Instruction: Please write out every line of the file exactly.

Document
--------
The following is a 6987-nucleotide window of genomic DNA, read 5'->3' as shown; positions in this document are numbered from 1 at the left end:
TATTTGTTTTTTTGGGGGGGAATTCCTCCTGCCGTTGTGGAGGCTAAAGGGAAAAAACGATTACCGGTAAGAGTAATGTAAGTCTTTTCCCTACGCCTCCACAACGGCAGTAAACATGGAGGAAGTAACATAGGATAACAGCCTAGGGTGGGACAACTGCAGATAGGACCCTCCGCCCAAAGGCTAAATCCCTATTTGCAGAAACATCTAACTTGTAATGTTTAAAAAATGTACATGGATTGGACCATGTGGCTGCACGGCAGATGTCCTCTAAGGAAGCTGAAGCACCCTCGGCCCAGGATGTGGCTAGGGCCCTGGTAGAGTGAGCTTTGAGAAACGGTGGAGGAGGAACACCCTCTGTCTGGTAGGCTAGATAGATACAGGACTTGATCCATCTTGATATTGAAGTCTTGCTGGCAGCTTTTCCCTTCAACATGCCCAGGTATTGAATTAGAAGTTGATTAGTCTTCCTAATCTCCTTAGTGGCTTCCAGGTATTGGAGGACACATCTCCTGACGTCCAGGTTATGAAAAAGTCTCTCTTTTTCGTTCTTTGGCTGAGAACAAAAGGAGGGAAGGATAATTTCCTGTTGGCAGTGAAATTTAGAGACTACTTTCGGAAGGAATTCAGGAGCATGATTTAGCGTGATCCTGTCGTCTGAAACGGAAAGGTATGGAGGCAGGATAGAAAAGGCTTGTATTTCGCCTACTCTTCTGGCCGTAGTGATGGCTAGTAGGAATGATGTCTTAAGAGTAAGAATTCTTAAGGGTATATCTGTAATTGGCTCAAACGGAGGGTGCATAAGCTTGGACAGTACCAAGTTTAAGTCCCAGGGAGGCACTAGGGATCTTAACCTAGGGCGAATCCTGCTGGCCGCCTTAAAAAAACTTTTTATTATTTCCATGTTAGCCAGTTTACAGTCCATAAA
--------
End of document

The following is a 6987-nucleotide window of genomic DNA, read 5'->3' as shown; positions in this document are numbered from 1 at the left end:
TATTTGTTTTTTTGGGGGGGAATTCCTCCTGCCGTTGTGGAGGCTAAAGGGAAAAAACGATTACCGGTAAGAGTAATGTAAGTCTTTTCCCTACGCCTCCACAACGGCAGTAAACATGGAGGAAGTAACATAGGATAACAGCCTAGGGTGGGACAACTGCAGATAGGACCCTCCGCCCAAAGGCTAAATCCCTATTTGCAGAAACATCTAACTTGTAATGTTTAAAAAATGTACATGGATTGGACCATGTGGCTGCACGGCAGATGTCCTCTAAGGAAGCTGAAGCACCCTCGGCCCAGGATGTGGCTAGGGCCCTGGTAGAGTGAGCTTTGAGAAACGGTGGAGGAGGAACACCCTCTGTCTGGTAGGCTAGATAGATACAGGACTTGATCCATCTTGATATTGAAGTCTTGCTGGCAGCTTTTCCCTTCAACATGCCCAGGTATTGAATTAGAAGTTGATTAGTCTTCCTAATCTCCTTAGTGGCTTCCAGGTATTGGAGGACACATCTCCTGACGTCCAGGTTATGAAAAAGTCTCTCTTTTTCGTTCTTTGGCTGAGAACAAAAGGAGGGAAGGATAATTTCCTGTTGGCAGTGAAATTTAGAGACTACTTTCGGAAGGAATTCAGGAGCATGATTTAGCGTGATCCTGTCGTCTGAAACGGAAAGGTATGGAGGCAGGATAGAAAAGGCTTGTATTTCGCCTACTCTTCTGGCCGTAGTGATGGCTAGTAGGAATGATGTCTTAAGAGTAAGAATTCTTAAGGGTATATCTGTAATTGGCTCAAACGGAGGGTGCATAAGCTTGGACAGTACCAAGTTTAAGTCCCAGGGAGGCACTAGGGATCTTAACCTAGGGCGAATCCTGCTGGCCGCCTTAAAAAAACTTTTTATTATTTCCATGTTAGCCAGTTTACAGTCCATAAA